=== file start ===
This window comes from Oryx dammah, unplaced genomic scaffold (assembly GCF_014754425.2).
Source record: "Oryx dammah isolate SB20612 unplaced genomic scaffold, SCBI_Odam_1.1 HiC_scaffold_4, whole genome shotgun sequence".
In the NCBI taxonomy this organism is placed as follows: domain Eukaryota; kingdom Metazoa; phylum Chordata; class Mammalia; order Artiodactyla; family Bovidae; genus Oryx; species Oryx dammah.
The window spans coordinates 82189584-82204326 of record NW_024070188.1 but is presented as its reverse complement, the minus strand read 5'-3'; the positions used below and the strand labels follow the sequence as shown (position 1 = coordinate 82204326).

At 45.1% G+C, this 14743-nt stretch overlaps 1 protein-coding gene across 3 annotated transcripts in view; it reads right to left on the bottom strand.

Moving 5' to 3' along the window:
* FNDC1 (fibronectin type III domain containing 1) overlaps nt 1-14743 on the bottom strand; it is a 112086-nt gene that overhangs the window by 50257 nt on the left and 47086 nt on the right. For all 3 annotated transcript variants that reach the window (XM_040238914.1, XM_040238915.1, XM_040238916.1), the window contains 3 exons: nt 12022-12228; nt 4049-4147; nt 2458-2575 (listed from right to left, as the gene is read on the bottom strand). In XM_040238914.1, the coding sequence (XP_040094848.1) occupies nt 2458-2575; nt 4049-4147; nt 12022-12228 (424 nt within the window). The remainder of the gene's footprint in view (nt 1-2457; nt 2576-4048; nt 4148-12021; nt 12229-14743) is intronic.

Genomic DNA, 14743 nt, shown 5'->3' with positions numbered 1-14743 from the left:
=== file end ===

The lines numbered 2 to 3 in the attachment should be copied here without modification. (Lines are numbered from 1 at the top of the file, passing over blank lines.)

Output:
Source record: "Oryx dammah isolate SB20612 unplaced genomic scaffold, SCBI_Odam_1.1 HiC_scaffold_4, whole genome shotgun sequence".
In the NCBI taxonomy this organism is placed as follows: domain Eukaryota; kingdom Metazoa; phylum Chordata; class Mammalia; order Artiodactyla; family Bovidae; genus Oryx; species Oryx dammah.